Adobe breaks silence on February's PDF bugs

Flaws' severity may have prompted silence, researcher speculates

Three months after acknowledging multiple vulnerabilities in its popular Reader software and then patching the program, Adobe this week finally provided some details about the bugs.

In a security bulletin issued Tuesday, Adobe listed eight vulnerabilities -- most of them critical -- that it patched in early February when it released Reader 8.1.2 and Acrobat 8.1.2. At the time, Adobe had only said it fixed "a number of ... security vulnerabilities" in the two programs; it did not specify how many flaws were fixed, what they were or how attackers might exploit them.

Reader is one of the world's most popular pieces of software, since it's both free and the default PDF viewer for many users.

The secrecy three months ago puzzled security researchers, who noted that Adobe was usually more forthcoming about vulnerabilities. Today, one researcher speculated about the mystery. "I think Adobe thought the severity of the vulnerabilities warranted some secrecy," said Andrew Storms, nCircle's director of security operations. "Six of the eight are in JavaScript. That's not a very difficult attack scenario. It's not as if you have to compile code. And it's going to work on any processor, and on almost any machine."

Even though Adobe disclosed some information about the bugs it fixed in February, the bulletin was still terse. It did not spell out possible attack vectors or even rate the bugs. "These vulnerabilities would cause the application to crash and could potentially allow an attacker to take control of the affected system," was about as far as the bulletin ventured.

Storms agreed that the three-month lag between patching the vulnerabilities and divulging some details was extreme, but noted that many of the flaws went back farther than February. "Some were apparently disclosed [to Adobe by researchers] in late 2007," he said. "There's one from November, and others from September and October."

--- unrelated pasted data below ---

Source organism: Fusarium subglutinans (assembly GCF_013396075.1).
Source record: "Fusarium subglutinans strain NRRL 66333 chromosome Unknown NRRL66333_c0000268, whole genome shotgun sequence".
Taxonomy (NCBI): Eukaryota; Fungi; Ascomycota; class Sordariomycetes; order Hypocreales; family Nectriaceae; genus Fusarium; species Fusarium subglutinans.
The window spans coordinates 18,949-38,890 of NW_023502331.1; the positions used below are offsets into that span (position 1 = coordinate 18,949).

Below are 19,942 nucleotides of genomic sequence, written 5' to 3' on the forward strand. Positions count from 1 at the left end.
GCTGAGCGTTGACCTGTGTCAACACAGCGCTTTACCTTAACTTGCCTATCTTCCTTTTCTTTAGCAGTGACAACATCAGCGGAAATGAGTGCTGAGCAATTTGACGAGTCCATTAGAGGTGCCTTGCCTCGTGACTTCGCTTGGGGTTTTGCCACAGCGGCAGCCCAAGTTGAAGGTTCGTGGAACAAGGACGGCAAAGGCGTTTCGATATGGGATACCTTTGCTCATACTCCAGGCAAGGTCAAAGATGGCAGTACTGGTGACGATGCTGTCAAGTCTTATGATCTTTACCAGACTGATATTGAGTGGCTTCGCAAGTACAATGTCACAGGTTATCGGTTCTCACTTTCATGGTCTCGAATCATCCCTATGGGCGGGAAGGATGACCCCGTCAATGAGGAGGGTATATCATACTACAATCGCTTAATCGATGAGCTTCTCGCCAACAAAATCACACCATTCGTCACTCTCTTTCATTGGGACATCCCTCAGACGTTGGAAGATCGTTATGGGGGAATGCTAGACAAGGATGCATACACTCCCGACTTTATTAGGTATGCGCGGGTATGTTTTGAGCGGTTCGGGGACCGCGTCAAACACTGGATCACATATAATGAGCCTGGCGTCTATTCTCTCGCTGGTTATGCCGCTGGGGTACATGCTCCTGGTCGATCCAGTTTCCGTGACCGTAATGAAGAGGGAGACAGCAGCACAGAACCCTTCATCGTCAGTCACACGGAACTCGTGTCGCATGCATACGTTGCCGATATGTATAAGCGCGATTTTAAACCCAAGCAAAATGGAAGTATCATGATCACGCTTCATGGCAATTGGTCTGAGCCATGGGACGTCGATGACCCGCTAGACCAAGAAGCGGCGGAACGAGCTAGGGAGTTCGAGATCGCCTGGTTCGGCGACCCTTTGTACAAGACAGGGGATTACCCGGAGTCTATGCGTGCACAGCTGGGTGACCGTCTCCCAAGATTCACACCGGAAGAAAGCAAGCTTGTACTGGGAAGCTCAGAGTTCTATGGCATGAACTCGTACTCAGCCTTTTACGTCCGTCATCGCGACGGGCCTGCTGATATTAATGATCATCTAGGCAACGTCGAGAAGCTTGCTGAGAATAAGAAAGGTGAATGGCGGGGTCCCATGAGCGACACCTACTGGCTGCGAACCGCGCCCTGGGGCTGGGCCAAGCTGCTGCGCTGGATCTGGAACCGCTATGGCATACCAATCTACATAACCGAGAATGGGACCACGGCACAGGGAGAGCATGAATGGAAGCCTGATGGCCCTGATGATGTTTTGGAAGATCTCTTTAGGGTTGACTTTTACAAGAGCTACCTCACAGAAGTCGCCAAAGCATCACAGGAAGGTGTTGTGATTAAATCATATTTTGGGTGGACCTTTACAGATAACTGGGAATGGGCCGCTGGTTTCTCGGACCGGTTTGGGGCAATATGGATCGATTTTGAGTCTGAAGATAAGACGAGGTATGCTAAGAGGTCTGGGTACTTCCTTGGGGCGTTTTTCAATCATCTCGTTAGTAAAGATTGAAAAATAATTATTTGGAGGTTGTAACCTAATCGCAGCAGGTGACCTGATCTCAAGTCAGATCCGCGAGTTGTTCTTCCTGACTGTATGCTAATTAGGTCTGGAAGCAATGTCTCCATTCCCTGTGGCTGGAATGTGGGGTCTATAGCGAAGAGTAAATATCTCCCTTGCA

Some information about the vulnerabilities had already been publicly reported by the researchers who uncovered them -- VeriSign's iDefense, for instance, posted three bulletins in February -- while others waited until this week.

Tuesday, for example, Fortinet posted a short security advisory about the JavaScript vulnerabilities it had reported to Adobe. Early on Wednesday, researcher Frank Ruder posted proof-of-concept exploit code for the Fortinet-found vulnerabilities to several security mailing lists, including Bugtraq and Full Disclosure.

Adobe did acknowledge in Tuesday's security bulletin that there have been reports of in-the-wild exploits of at least one of the eight bugs, but the company stopped short of confirming the fact.

Several days after Adobe patched Reader and Acrobat, security researchers claimed that attackers had been exploiting JavaScript bugs in the programs using malicious PDF (Portable Document Format) files. One researcher said that the attacks had been occurring for several weeks, while another put the infections at "many thousands."

Those attacks, said Storms today, could still be effective, even though Reader and Acrobat have been patched. "We don't have statistics on how many people are still stuck on the Reader 7 code base," he aid.

Reader 8.1.2 can be downloaded from the Adobe Web site or retrieved using the updater bundled with the program.

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Gregg Keizer

Computerworld
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